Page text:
Articles on Cities

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When it comes to urban planning, the question is not so much how to physically plan our cities differently. Rather, the question is how to convince both the public and our politicians to implement change. Patrick Tomasso /Unsplash

Existentialism: A guiding philosophy for tackling climate change in cities?

City planners and politicians have pitched carbon emission reduction as an individual choice but this leads to green gentrification and fails to make broad changes. We need a new guiding philosophy.
Dongguan Street in Dalian reflects both Chinese and colonial history, prompting increasing debate about how to manage this contested heritage.

China wrestles with contested heritage of conflict and colonial rule

The West, Russia and Japan all left their marks on China today. Urbanisation too is usurping the old China. This long, mixed heritage and what should be done with it remains contested.
Uninviting, car-dominated streets, like this one in Melbourne, reduce our experience menu by discouraging beneficial activities like walking and sharing places with other people. Daniel Bowen/Flickr

Is your ‘experience diet’ making you unwell?

If the menu of potential activities that do us good is made to look uninviting or challenging, we are more likely to choose the easier but less healthy option.
The vast amounts of data from more than 650 Earth observation satellites are transforming how we see and shape urban landscapes. Pitney Bowes Australia courtesy PSMA

Digital Earth: the paradigm now shaping our world’s data cities

The huge volume and high quality of data streaming down from Earth observation satellites are transforming how we see and shape our cities.
Residents of slums like Kamla Nehru Nagar, a kilometre away from Patna Junction, have yet to share in the promised benefits of smart cities. Sujeet Kumar

Indians promised benefits of 100 smart cities, but the poor are sidelined again

Indians were promised they would be included in planning 100 smart cities and that everyone would benefit. But many of the millions of slum residents have had no say in their homes being destroyed.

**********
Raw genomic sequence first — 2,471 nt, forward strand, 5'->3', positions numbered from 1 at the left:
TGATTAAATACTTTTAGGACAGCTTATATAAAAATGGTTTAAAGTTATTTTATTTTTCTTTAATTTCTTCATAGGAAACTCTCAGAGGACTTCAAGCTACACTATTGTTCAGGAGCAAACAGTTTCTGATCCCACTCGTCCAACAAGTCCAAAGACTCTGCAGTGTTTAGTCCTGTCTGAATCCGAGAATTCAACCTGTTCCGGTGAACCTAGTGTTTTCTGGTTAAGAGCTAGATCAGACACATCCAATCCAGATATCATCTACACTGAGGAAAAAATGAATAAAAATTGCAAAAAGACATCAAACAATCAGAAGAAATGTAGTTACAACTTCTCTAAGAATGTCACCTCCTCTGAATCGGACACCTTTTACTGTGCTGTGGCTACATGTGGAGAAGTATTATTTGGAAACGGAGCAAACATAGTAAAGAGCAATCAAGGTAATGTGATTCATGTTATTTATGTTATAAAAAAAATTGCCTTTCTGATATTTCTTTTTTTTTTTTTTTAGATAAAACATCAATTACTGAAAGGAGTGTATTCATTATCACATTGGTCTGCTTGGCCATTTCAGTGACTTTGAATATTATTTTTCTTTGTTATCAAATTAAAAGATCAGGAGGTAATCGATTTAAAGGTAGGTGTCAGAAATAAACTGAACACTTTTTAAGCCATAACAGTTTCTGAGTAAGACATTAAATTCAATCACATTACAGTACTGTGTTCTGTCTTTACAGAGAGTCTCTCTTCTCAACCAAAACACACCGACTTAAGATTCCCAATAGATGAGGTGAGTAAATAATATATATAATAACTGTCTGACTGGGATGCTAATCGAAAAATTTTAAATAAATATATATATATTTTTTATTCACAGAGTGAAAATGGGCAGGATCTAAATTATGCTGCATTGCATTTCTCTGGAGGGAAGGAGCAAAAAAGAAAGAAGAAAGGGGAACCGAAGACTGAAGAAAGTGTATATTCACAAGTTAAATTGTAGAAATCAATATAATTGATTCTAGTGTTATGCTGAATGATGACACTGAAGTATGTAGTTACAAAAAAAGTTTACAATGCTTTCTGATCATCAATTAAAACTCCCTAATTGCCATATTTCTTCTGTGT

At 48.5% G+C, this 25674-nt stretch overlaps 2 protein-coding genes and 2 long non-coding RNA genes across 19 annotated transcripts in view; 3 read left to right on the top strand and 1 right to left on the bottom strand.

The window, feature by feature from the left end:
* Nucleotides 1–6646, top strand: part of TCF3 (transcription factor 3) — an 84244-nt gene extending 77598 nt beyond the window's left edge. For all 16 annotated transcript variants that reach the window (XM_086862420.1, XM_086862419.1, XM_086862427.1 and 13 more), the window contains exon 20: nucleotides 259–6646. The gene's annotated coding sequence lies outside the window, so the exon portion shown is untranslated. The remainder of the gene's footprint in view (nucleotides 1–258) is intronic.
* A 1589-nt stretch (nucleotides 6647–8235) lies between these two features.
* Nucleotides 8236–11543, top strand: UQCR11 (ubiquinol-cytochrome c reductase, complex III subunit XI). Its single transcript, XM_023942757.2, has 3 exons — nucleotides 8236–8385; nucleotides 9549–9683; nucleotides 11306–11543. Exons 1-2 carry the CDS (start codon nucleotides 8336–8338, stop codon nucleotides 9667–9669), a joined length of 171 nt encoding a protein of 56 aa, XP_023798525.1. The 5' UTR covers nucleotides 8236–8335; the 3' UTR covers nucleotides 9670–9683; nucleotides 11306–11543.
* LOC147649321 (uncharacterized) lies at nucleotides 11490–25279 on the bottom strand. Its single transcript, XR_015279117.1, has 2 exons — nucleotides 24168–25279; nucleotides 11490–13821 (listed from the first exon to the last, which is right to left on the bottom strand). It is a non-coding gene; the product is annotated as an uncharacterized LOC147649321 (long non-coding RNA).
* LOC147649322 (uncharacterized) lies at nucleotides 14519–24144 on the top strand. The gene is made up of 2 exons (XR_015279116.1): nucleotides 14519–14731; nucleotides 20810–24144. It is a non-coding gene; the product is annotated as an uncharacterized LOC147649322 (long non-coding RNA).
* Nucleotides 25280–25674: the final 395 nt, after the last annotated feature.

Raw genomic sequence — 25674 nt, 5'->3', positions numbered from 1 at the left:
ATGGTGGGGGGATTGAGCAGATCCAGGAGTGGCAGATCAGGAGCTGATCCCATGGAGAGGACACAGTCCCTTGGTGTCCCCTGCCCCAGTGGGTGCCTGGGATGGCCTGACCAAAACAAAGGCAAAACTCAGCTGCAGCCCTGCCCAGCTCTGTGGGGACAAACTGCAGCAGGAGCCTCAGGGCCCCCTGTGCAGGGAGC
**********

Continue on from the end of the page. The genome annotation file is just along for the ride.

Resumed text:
This playable tram generates different musical compositions at different speeds when viewed through a smartphone camera using an augmented reality app. James H.H. Morgan

Take the tram into a more playable city

Melbourne has its first playable art tram – a 32.5-metre-long musical score played via augmented reality. So what's the idea of playable trams and playable cities really about?
Old mine sites suffer many fates, which range from simply being abandoned to being incorporated into towns or turned into an open-air museum in the case of Gwalia, Western Australia.

Afterlife of the mine: lessons in how towns remake challenging sites

The industrial patterns of mining shaped many Australian towns, which found varied uses for disused mine sites. The mining boom ensures the challenges these sites present will be with us a long time.
Australia’s sprawling cities present many challenges to sustainability, but planning innovations can help achieve at least half of the UN Sustainable Development Goals. Nils Versemann/Shutterstock

Our cities fall short on sustainability, but planning innovations offer local solutions

Planning innovations around the world offer inspiration, but ultimately the innovations needed to make Australia's sprawling cities more sustainable must be shaped by local conditions.
Cairns has lots of hard grey infrastructure but much less green infrastructure that would reduce the impacts of the city’s growth. Karine Dupré

Cities can grow without wrecking reefs and oceans. Here’s how

Urbanisation is the main reason for rising temperatures and water pollution, but receives little attention in discussions about the health of water streams, reefs and oceans.
Grey nomads are champions of a radical type of portable urbanism as they travel to far-flung places like Lake Ballard in Western Australia. Image courtesy of Tourism Western Australia

Grey nomad lifestyle provides a model for living remotely

Grey nomads travel Australia because they have the desire and the means to do so. Could future generations end up following in their footsteps because they can no longer work and stay in one place?

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